Admiralen class Destroyers
The first Dutch interwar Destroyers
After two naval plans rejections in 1924, the Dutch Navy still had six pre-WWI destroyers in service. However in 1925 was approved a new naval plan to procure eight, to be built in the Netherlands, but based on a British design. The first class, the Van Ghent group, was very similar to the next, the Van Galen group commonly known as the “admiralen class”. Up to this day they are associated with the east indies campaign of WW2. They were tailored for the KNIL and saw a fierce fighting in 1942 were all were lost but one: A staggering price to pay to face the IJN at it’s mightiest…
Genesis of Development
In 1920, the Royal Netherlands Navy (Koninklijke Marine) had eight destroyers dating back before WW2. They were of local design through and though. The Fret (or Wolf) 510 tonnes class (launched 1910) comprised the HNLMS Fret, Wolf, Jakhals, Bulhound, the 1913 Lynx class (also Hermelijn) and the 1913 Panter class (also Vos) were all of the same tonnage a very close design.
HNLMS Wolf in Vliessingen
From the 1905 naval plan these eight voted destroyers were loosely inspired by British designs and first national destroyers designs ever. These four-funnels fleet vessels shared the same speed and range the “roodfier” class (or “predators”) only slightly varied in between them, making for two sub-classes. Of the size of the contemporary 1904 British River class they mixed Yarrow boilers and Krupp-Germania steam turbines. The last four used coasl, but with fuel injection. They were armed however lightly, with four 75 mm/52 guns and four 7.92 mm machine guns and two single 450 mm (18 in) torpedo tubes. In 1914 were the last was completed they were rather on the “light size” and soon obsolete given the path of destroyer design impovements until 1918. It was not surprising they were discarded as soon as in 1922 (Fret, Wolf), 1925 (Hermelijn), 1927 (Bulhound), 1928 (Jackhals, Lynx, Vos) and 1934 for Panther, which was used for training as the new destroyer classes were completed.
With the wave of pacifism that shook the Netherlands in 1919, drastic budget cuts and program reductions saw the navy discarding its destroyers quite quickly after barely 10 years of service. In 1925 indeed, the Navy only had Five destroyers left, meaning that if two were in maintenance/overhaul, a single flotilla of three was available at all times. A bit to defend of Dutch interests. The argument was there were still sixteen torpeod boats in support. More so, Japanese rise of nationalism in the early 1920 and naval arms race until the treaty of Washington scared the Dutch East Indies Command, which required a naval plan urgently.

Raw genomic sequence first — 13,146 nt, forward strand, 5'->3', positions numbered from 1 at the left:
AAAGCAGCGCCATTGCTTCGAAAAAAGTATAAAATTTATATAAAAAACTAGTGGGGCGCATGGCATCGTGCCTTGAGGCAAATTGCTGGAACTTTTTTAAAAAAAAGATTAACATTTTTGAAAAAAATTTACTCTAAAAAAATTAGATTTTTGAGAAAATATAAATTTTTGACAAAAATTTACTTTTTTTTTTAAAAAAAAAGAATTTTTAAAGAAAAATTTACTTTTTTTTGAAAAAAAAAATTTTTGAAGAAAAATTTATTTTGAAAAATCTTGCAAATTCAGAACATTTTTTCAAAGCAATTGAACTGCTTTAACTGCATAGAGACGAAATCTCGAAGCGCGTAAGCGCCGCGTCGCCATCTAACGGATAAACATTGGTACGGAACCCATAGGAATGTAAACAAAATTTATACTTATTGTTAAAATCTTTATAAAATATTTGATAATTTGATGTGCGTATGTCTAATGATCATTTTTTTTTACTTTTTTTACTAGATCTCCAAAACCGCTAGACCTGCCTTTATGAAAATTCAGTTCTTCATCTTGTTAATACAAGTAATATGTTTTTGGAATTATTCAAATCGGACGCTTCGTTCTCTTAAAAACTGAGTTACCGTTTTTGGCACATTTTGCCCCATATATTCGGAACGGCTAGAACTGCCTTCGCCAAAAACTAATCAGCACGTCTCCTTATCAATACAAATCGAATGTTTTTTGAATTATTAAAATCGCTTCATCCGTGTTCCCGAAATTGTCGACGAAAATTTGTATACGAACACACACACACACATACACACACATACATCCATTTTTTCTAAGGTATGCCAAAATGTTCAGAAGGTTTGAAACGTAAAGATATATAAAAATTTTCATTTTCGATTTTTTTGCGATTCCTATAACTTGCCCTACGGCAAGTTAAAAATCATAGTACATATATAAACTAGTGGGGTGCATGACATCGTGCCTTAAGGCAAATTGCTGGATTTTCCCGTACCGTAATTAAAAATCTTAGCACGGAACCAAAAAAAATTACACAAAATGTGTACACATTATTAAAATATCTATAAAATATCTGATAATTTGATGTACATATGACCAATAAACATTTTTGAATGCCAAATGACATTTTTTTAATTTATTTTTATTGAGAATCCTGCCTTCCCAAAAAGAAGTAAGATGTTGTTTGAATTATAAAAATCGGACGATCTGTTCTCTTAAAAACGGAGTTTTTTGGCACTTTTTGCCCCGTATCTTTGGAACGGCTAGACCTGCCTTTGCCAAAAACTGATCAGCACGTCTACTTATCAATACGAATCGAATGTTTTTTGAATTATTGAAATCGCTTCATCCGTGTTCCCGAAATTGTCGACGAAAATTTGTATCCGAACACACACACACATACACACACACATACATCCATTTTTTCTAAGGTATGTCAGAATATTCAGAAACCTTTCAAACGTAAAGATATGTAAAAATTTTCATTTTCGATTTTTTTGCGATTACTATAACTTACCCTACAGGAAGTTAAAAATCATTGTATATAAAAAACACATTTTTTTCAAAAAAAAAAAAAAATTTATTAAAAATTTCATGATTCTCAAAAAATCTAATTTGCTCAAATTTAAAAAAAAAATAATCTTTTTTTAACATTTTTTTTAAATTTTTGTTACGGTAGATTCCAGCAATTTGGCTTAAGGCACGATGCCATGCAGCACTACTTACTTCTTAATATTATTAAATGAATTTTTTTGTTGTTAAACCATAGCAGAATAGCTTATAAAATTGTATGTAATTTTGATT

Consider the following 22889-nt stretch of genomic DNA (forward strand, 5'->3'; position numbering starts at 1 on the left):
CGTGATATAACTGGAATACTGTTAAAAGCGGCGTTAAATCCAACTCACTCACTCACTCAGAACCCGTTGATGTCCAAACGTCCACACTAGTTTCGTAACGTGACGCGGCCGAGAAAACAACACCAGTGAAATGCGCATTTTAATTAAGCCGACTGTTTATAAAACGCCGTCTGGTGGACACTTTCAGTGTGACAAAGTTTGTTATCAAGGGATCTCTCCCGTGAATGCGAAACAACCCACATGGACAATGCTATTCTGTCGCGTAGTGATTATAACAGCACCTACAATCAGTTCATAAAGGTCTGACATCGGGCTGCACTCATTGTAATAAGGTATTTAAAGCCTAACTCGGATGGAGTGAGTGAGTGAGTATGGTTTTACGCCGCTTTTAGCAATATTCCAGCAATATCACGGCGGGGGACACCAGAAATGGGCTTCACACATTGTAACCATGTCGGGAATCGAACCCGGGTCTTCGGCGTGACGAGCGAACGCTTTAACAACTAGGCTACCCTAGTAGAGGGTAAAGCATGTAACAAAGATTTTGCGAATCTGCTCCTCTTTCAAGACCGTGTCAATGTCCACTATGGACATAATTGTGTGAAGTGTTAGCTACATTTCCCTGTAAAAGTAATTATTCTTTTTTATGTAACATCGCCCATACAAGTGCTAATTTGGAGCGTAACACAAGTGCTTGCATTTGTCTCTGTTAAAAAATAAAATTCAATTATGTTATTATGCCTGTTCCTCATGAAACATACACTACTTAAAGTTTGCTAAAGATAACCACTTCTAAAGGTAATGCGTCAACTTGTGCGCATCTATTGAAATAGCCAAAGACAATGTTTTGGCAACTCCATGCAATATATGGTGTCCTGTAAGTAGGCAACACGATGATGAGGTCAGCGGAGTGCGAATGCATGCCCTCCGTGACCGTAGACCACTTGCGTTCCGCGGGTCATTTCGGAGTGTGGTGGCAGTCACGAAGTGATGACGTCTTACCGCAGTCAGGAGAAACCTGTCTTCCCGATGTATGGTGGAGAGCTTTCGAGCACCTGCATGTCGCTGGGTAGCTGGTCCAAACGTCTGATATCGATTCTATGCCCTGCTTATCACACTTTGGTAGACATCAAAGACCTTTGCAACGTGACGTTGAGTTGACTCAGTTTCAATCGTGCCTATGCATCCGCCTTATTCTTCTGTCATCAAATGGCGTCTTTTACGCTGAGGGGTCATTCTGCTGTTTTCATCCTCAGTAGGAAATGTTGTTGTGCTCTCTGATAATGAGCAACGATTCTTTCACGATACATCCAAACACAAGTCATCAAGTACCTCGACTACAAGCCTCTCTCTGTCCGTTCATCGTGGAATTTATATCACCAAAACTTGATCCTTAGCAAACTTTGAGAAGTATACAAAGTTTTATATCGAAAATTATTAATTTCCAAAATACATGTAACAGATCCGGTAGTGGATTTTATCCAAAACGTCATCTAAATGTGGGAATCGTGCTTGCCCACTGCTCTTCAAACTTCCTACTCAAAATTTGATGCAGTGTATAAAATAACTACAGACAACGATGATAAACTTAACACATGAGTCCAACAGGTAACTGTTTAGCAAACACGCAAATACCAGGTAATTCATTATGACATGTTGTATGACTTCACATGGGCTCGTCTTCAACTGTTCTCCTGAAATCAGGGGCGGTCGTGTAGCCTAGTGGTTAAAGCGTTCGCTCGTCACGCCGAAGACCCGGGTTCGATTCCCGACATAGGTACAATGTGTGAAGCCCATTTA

In 1920 already a committee for the defence of the East Indies proposed a very ambitious plan of 24 destroyers and 32 submarines. It was rejected outright. Another, dowgraded to 12 destroyers and 16 submarines also proposed in 1923, and also rejected by the diet (Parliament). After much lobbying, negociations, concessions and further reports about the situation in the East Indies, the 1925 plan was at last approved. It was also downgraded, this time to just eight destroyers, but in two batches, FY1925 and FY1926.
Settling on a new destroyer design
HMS Ambuscade, from Yarrow. The base design for the Admiralen class.
At the time, the Navy only had the experience of the small, 1904 era Wolf design, and it was out of question to takae purely national approach and catch up. Instead, the staff naturally turned to the largest navy at the time and it’s close neighbour, the Royal Navy. In 1925, the RN had pretty decent designs inherited from WWI to choose from, in particular the large V-W and the leaders of the Scott class and following. They really set up a new worlds’s standard. Not only that, but the 1924 “A” class, it’s new modern standard.
The latter were 1,350 tonnes standard vessels with quadruple torpedo tubes banks. However the Dutch Navy had different requirements, placing the emphasis on AA while downgrading a bit the anti-ship capability, with triple tubes in instead; The two squadrons needed vessels well suited for the East Indies, and after a commission was sent in UK, touring specialist British yards for destroyers, they settled on HMS Ambuscade laid down since June 1924 in Yarrow, the lead ship of the “A class”. They negociated for the blueprints, intended to fit them with national equipmeents and make a redesign for their own needs.
HrMs Piet Hein, launched at Burgerhout’s Scheepswerf, 2 April 1927.
Eventually, the Dutch lead vessel based on this new design was approved in mid-1926 and ordered at De Schelde, Vliessingen, to be named HNLMS De Ruyter. She was laid down in N°179 yard on 28 August 1925, followed by her three sister ships at Burgerhouts. They were launched in October-Decembeer 1926 and April-June 1927, completed for the last one, Kortenaer, in September 1928. Four yars was quite long for destroyers, especially to Britush standards. But these were major ships to be built in the Netherlands and the first destroyers since twelve years, with an immense technological gap to catch up with.
HNLMS Van Ghent
The design was obtained from the Yarrow & Co yard in Glasgow. Prototypes were HMS Ambuscade and HMS Amazone, the first of the new “A” class. The first postwar British standard destroyer design, built 1924/25. Only minor changes were asked to speed up the process, and the final design was adopted by the Royal Netherlands Navy.
The first group of the Admiralen class started with Hr.ms. DeRuyter, launched in 1925-26. The second group started with Hr.ms.Van Galen, her keel laid down in 1927/28 at Maatschappij voor Scheeps and Werktuigbouw Fijenoord in Rotterdam, as well as Burgerhout`s Scheepswerf en Machinefabriek, Maasstad, like three of the previous group. They arrived in service by 1929/31 and almost identical to the first group but with a 7.5cm gun removed in favor of four 40mm Bofors guns, judged to be faster firing and much more efficient.